In the “Zora & Me” trilogy, Bond and co-author T.R. Simon use a fictionalized version of Hurston’s childhood to take young readers on a fun journey.
— Evette Dionne, Shondaland
Zora Neale Hurston is one of the most-taught women in American literature, so it’s unsurprising that there’s an entire ecosystem around her name and likeness: a yearly festival, dozens of books that fictionalize her life, and a foundation that offers classes, workshops, and awards in her honor. There’s so much work about Hurston, in fact, that it sometimes feels as if she’s been co-opted — a symbol used solely to signify investment in Black women’s literature. For author Victoria Bond, however, Hurston has been a lifeline, touchstone, and saving grace not only for her but for Black women the world over.
“I was enraptured by two things: Zora’s writing style, the clarity of her images, and how she could succinctly and strangely tell a story,” Bond says of the first time she read Hurston’s anthology, I Love Myself When I am Looking Mean and Smiling and Also When I’m Looking Mean and Impressive. “I was also awestruck by the possibilities that existed for Black girls interested in books.”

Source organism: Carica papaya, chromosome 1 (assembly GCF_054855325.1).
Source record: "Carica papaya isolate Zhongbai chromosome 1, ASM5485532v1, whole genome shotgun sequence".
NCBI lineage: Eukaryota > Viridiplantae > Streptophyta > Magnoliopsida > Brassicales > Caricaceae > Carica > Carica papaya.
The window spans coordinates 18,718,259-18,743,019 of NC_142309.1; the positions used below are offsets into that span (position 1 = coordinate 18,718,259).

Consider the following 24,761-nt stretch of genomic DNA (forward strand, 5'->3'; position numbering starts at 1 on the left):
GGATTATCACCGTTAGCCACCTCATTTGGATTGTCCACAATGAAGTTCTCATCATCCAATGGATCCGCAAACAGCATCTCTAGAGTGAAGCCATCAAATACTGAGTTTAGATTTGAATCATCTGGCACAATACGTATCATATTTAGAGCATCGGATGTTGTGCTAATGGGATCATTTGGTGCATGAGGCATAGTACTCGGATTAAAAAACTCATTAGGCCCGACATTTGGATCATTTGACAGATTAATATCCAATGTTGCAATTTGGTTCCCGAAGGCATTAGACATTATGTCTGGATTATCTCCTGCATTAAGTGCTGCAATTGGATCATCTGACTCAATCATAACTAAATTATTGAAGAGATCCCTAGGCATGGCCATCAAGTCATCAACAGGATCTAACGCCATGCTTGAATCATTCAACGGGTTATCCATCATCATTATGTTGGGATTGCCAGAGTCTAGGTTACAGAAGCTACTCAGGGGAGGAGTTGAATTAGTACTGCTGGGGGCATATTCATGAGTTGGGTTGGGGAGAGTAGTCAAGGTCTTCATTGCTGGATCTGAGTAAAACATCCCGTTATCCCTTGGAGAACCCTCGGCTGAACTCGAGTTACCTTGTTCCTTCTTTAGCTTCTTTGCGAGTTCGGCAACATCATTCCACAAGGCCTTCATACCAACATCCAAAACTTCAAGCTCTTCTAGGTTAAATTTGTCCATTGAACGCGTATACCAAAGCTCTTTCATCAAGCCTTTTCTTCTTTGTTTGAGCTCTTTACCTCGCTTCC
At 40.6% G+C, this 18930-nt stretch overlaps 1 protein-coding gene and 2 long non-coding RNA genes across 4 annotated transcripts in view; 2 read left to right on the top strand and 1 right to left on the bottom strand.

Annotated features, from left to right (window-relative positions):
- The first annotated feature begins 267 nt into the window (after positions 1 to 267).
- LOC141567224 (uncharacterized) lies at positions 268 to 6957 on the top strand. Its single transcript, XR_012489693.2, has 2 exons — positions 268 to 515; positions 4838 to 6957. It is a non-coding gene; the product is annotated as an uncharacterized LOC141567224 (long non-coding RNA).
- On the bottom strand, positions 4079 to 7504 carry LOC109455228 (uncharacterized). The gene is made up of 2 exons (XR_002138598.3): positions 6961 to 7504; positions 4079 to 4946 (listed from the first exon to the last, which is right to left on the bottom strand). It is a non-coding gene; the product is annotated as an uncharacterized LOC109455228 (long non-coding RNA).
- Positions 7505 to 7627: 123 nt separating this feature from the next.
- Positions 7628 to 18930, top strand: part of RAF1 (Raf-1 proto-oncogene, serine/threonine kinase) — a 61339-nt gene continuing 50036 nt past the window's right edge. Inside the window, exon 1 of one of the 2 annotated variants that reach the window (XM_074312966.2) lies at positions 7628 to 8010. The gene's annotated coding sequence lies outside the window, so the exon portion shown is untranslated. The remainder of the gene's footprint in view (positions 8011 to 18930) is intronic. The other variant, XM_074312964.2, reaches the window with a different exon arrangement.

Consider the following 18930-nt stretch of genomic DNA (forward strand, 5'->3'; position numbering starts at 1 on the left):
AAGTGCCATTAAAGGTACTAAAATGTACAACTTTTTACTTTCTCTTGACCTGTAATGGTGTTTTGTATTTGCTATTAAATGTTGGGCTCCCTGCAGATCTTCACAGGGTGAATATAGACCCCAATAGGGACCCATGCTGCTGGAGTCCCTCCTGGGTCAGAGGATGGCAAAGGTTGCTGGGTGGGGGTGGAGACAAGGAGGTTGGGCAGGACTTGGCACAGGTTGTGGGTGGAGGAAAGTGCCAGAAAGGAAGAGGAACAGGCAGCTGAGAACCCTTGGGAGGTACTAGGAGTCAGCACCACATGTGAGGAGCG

Zora Neale Hurston (January 7, 1891 – January 28, 1960) was an American author, anthropologist, and filmmaker. She portrayed racial struggles in the early-1900s American South and published research on hoodoo. The most popular of her four novels is Their Eyes Were Watching God, published in 1937. She also wrote more than 50 short stories, plays, and essays.
Hurston was born in Notasulga, Alabama, and moved with her family to Eatonville, Florida, in 1894. She later used Eatonville as the setting for many of her stories. It is now the site of the “Zora! Festival”, held each year in her honor.
In her early career, Hurston conducted anthropological and ethnographic research while a student at Barnard College and Columbia University. She had an interest in African-American and Caribbean folklore, and how these contributed to the community’s identity.
She also wrote fiction about contemporary issues in the black community and became a central figure of the Harlem Renaissance. Her short satires, drawing from the African-American experience and racial division, were published in anthologies such as The New Negro and Fire!! After moving back to Florida, Hurston wrote and published her literary anthropology on African-American folklore in North Florida, Mules and Men (1935), and her first three novels: Jonah’s Gourd Vine (1934); Their Eyes Were Watching God (1937); and Moses, Man of the Mountain (1939). Also published during this time was Tell My Horse: Voodoo and Life in Haiti and Jamaica (1938), documenting her research on rituals in Jamaica and Haiti.
Source – Zora Neale Hurston (Updated: 12 September 2020) Wikipedia. Available at https://en.wikipedia.org/wiki/Zora_Neale_Hurston, (Accessed: 14 October 2020)